I want to praise old dolls. Old dolls is the phrase that’s been coming over and over to me. In the despair at the horse hairs coming from my chin and the widening gulf between myself and the models in Gap advertisements; lost brooding at being older than the parents of some of my co-workers. In the midst of all this middle-age angst I have recently noticed a few older women at work, and seen them possessed of great style and handsome age and expertise.

I was at a family restaurant in the western reaches of Halifax, one of those places that does not offer brown rice on the menu and where some women diners wear hats and go for a Sunday supper.

The waitress was professional. She was not a college student dressed in black, more hip to the music than the menu. She knew it all. She noticed a spoon missing from the table.

Probably, she was sixty.

It seemed that she had been on the job for a long time, she did her job so well, unlike the youngsters who feel obliged to let you know they are destined for so much more in life, and therefore find it too trivial to do a good job at waitressing when good service from an older woman plunking down hot food in front of you is one of the nicest things there is.

This waitress brought everything before she was asked to. She was firm about no substitutions. She called me “dear.” She lingered for a moment to rest her feet. I felt taken care of. I never feel that way with the young ones.

I met another old doll, probably no older than me, in the emergency department of a hospital. She was a great nurse — calm, funny, supportive, competent. She exuded enough peace and security that her patient, who could have been in great distress, actually felt peace and security. I mentioned this nurse to a friend who is also a nurse, and he said, that’s what twenty years of experience gets you.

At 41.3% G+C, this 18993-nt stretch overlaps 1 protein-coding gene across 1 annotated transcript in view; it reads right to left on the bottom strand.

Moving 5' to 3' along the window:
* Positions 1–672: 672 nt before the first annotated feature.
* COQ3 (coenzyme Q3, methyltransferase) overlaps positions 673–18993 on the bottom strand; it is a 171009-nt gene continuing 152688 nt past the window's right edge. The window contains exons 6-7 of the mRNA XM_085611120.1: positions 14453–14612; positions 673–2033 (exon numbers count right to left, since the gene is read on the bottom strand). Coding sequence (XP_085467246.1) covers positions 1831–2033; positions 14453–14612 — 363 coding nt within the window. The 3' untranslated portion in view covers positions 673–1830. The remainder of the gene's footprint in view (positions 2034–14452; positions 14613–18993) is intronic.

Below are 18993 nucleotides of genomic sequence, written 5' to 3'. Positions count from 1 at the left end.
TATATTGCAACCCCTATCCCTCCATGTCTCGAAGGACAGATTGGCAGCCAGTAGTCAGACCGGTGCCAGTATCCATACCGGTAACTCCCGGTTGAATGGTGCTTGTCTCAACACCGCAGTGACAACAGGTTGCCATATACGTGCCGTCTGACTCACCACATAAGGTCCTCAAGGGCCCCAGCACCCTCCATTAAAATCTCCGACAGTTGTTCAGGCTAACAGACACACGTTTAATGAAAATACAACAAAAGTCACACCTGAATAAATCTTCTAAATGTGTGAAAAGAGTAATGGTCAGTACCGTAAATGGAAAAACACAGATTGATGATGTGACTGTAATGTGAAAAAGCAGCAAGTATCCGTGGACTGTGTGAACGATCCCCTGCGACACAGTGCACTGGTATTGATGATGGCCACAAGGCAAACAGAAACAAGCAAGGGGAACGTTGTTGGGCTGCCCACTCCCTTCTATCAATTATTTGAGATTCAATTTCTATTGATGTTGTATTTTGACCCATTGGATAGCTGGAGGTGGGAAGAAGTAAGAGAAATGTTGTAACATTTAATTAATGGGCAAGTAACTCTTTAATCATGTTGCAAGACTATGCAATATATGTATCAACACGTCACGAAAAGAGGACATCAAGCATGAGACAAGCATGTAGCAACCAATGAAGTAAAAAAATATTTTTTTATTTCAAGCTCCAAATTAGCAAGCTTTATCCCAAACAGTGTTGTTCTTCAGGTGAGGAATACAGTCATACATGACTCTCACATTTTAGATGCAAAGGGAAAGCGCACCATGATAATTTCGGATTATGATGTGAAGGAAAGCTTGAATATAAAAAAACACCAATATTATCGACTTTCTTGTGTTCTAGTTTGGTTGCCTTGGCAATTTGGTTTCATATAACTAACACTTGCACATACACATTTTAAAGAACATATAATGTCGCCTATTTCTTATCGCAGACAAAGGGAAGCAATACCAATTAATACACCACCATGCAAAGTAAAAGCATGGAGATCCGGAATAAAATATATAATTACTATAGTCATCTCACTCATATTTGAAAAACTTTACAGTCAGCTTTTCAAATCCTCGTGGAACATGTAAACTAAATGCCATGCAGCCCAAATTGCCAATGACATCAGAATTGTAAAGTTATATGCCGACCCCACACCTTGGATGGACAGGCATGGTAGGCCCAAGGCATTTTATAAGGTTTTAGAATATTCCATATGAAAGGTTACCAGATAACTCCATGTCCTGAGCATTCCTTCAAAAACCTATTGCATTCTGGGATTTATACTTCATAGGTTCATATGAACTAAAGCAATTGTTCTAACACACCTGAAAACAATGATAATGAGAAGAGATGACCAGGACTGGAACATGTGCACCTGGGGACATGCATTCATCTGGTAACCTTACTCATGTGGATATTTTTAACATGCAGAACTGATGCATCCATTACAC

And I thought yes, and gave thanks for people, women in particular, who have been around long enough to have people skills, some modicum of serenity, expertise in what they do and some idea of what’s important and what isn’t.

And the other recent notice of old dolls I’ve made is in relation to incontinence. There are more and more ads for adult diapers on television and in magazines, and large sections of drug stores given over to incontinence products. And I have been thinking that with an aging population, this makes some sense, and that as we all get older, sooner or later talking about stress-related incontinence is going to be something we talk about with more people than our closest pals in our closest moments. I read in the National Post that in the forty- to fifty-five-year-old age group the number of women versus men running marathons drops by seventy-five per cent.

That makes me sad. I wish that more old dolls would keep running, or serving up hot pork sandwiches or tending to the sick, or whatever all the old dolls do, just be around for the grace of them, and I hope that some of it rubs off on me.